Symptoms of HER2+ Metastatic Breast Cancer

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HER2-positive metastatic breast cancer is a type of cancer that starts in the breast and then spreads, or metastasizes, into other areas of the body, such as the lungs, liver, bones, or brain. HER2-positive means the cancer cells have more than a normal amount of HER2 proteins on the outside of the cells. These proteins signal the cells to continue to grow.

This article will review the possible symptoms of HER2-positive metastatic breast cancer. 

Brain Symptoms of HER2+ Metastatic Breast Cancer: A person's head with squiggles (headaches or dizziness), two clocks (vision changes), a person off balance (feeling off balance), a person lying down (seizures), a person looking like they might throw up (naseau/vomiting), a head with squiggles (confusion)

Verywell / Jessica Olah

Frequent Symptoms 

Symptoms of HER2-positive breast cancer are generally the same as metastatic breast cancer that is not HER2-positive. What symptoms are experienced will depend upon the organ or part of the body where the cancer is growing. The most common sites for breast cancer to spread are the brain, bones, lungs, and liver.


If there is cancer in the brain, symptoms can include:

  • Headaches
  • Dizziness
  • Vision changes
  • Feeling off balance
  • Seizures
  • Nausea and vomiting
  • Confusion


When cancer is growing in the bones, symptoms can include pain in the bone or joint, or maybe swelling in the area around the bone. Sometimes, the cancer weakens the affected bone, increasing the risk of a break, or fracture. 


If cancer cells move into the lungs, it can cause these symptoms:

  • Cough
  • Shortness of breath
  • Pain


If cancer cells spread to the liver, some symptoms that may be seen are:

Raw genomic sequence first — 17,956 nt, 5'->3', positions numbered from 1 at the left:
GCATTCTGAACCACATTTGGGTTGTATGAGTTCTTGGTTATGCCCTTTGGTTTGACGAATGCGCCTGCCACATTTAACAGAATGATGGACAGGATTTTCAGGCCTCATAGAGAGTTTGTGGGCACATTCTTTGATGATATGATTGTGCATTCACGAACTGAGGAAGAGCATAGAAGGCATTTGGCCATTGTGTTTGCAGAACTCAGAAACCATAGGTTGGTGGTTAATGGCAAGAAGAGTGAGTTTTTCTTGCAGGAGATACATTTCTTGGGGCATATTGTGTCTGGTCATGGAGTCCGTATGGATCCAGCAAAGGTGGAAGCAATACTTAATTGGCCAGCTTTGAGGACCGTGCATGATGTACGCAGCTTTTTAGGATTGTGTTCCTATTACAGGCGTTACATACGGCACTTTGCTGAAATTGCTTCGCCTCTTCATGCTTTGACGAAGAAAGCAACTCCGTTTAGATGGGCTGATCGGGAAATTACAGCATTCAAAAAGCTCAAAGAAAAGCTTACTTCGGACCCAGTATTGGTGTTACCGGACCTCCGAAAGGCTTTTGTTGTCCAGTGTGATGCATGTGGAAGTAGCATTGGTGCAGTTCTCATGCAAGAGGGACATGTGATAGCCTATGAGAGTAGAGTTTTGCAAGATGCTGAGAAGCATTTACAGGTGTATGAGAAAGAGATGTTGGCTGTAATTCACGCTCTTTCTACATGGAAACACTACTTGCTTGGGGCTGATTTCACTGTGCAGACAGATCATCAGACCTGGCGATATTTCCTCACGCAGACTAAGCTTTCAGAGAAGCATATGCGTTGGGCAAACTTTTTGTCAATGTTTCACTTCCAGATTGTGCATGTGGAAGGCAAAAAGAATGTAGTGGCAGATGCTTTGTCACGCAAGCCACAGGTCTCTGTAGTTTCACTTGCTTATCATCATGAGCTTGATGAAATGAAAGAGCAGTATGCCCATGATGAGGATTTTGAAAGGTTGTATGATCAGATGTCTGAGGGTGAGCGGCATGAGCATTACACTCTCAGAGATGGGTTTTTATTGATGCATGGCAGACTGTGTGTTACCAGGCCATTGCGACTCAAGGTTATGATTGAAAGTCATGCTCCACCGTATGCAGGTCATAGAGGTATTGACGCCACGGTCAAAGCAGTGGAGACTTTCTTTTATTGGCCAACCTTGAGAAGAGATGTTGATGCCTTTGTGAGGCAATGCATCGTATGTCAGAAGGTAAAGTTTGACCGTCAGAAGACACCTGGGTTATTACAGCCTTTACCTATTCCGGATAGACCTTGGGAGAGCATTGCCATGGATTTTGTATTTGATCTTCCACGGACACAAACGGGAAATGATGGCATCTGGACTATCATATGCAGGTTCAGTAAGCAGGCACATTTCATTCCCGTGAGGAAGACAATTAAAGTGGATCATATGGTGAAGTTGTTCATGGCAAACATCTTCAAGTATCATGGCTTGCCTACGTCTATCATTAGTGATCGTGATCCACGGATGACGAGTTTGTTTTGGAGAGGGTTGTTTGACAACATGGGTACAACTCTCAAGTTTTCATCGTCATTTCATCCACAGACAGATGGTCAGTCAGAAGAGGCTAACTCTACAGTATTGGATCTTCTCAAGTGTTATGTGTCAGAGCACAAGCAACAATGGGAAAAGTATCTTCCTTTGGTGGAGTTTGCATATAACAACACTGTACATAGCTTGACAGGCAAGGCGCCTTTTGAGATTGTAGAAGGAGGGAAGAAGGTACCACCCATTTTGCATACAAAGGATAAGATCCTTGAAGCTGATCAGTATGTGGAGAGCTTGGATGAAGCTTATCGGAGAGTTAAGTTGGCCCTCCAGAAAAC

• Itching of the skin
  • Yellowing of the skin or whites of the eyes
  • Dark, tea-colored urine
  • Enlargement or swelling of the abdomen
  • Nausea

Rare Symptoms 

It is rare for HER2-positive breast cancer to spread to areas of the body outside of the brain, bones, lungs, and liver. If breast cancer does spread elsewhere, it may cause the following symptoms:


If breast cancer cells invade the eye tissue, there can be visual changes and swelling to the eye.

Reproductive organs

If breast cancer spreads into the female reproductive organs such as the ovaries, uterus, or vagina, there may be pelvic pain or vaginal bleeding.  


HER2-positive breast cancer that spreads into other areas of the body outside of the breast can be a life-threatening problem. 

The cancer cells that invade healthy tissues can cause those other organs to fail. 

When to See a Doctor/Go to the Hospital 

If any symptom that comes up feels like a medical emergency or seems life-threatening, it is important to seek medical help immediately. 

Symptoms that develop gradually and are persistent, without any improvement, should be discussed with your healthcare provider, so that a quick evaluation of the cause of the symptom can be discovered. 


Metastatic HER2-positive breast cancer can cause a variety of symptoms. These symptoms vary depending on the part of the body being affected. Breast cancer most commonly spreads to the brain, bones, lungs, or liver. 

A Word From Verywell

If you have a diagnosis of HER2-positive breast cancer and you start to notice new symptoms, notify your healthcare team quickly. These symptoms should be evaluated to see if metastatic cancer is the reason you’re having them. However, it is also important to remember that not every symptom will be due to cancer.

3 Sources
Verywell Health uses only high-quality sources, including peer-reviewed studies, to support the facts within our articles. Read our editorial process to learn more about how we fact-check and keep our content accurate, reliable, and trustworthy.
  1. American Cancer Society. Breast Cancer HER2 status.

  2. Cancer.Net. Breast cancer- metastatic signs and symptoms.

  3. Di Micco R, Santurro L, Gasparri ML, et al. Rare sites of breast cancer metastasis: a reviewTransl Cancer Res. 2019;8(S5):S518-S552. doi:10.21037/tcr.2019.07.24

By Julie Scott, MSN, ANP-BC, AOCNP
Julie is an Adult Nurse Practitioner with oncology certification and a healthcare freelance writer with an interest in educating patients and the healthcare community.